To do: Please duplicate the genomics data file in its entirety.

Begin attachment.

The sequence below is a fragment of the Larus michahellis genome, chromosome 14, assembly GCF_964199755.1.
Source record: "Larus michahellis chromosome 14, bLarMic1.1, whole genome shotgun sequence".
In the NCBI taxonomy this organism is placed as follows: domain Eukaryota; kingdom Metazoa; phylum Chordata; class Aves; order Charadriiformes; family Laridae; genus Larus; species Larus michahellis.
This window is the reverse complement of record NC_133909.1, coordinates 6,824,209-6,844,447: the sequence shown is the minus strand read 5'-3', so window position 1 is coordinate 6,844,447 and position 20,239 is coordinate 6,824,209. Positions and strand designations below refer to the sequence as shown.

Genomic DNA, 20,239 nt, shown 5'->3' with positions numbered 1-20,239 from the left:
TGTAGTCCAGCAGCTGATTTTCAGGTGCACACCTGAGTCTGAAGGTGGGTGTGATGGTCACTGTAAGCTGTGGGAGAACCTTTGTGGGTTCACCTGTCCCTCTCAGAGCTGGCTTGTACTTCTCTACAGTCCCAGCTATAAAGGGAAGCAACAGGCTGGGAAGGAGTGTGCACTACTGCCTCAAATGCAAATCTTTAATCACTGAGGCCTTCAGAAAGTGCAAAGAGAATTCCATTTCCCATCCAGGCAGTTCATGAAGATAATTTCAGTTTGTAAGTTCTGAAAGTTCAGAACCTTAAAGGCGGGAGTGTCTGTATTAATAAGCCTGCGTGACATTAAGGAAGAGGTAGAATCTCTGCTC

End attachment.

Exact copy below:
The sequence below is a fragment of the Larus michahellis genome, chromosome 14, assembly GCF_964199755.1.
Source record: "Larus michahellis chromosome 14, bLarMic1.1, whole genome shotgun sequence".
In the NCBI taxonomy this organism is placed as follows: domain Eukaryota; kingdom Metazoa; phylum Chordata; class Aves; order Charadriiformes; family Laridae; genus Larus; species Larus michahellis.
This window is the reverse complement of record NC_133909.1, coordinates 6,824,209-6,844,447: the sequence shown is the minus strand read 5'-3', so window position 1 is coordinate 6,844,447 and position 20,239 is coordinate 6,824,209. Positions and strand designations below refer to the sequence as shown.

Genomic DNA, 20,239 nt, shown 5'->3' with positions numbered 1-20,239 from the left:
TGTAGTCCAGCAGCTGATTTTCAGGTGCACACCTGAGTCTGAAGGTGGGTGTGATGGTCACTGTAAGCTGTGGGAGAACCTTTGTGGGTTCACCTGTCCCTCTCAGAGCTGGCTTGTACTTCTCTACAGTCCCAGCTATAAAGGGAAGCAACAGGCTGGGAAGGAGTGTGCACTACTGCCTCAAATGCAAATCTTTAATCACTGAGGCCTTCAGAAAGTGCAAAGAGAATTCCATTTCCCATCCAGGCAGTTCATGAAGATAATTTCAGTTTGTAAGTTCTGAAAGTTCAGAACCTTAAAGGCGGGAGTGTCTGTATTAATAAGCCTGCGTGACATTAAGGAAGAGGTAGAATCTCTGCTC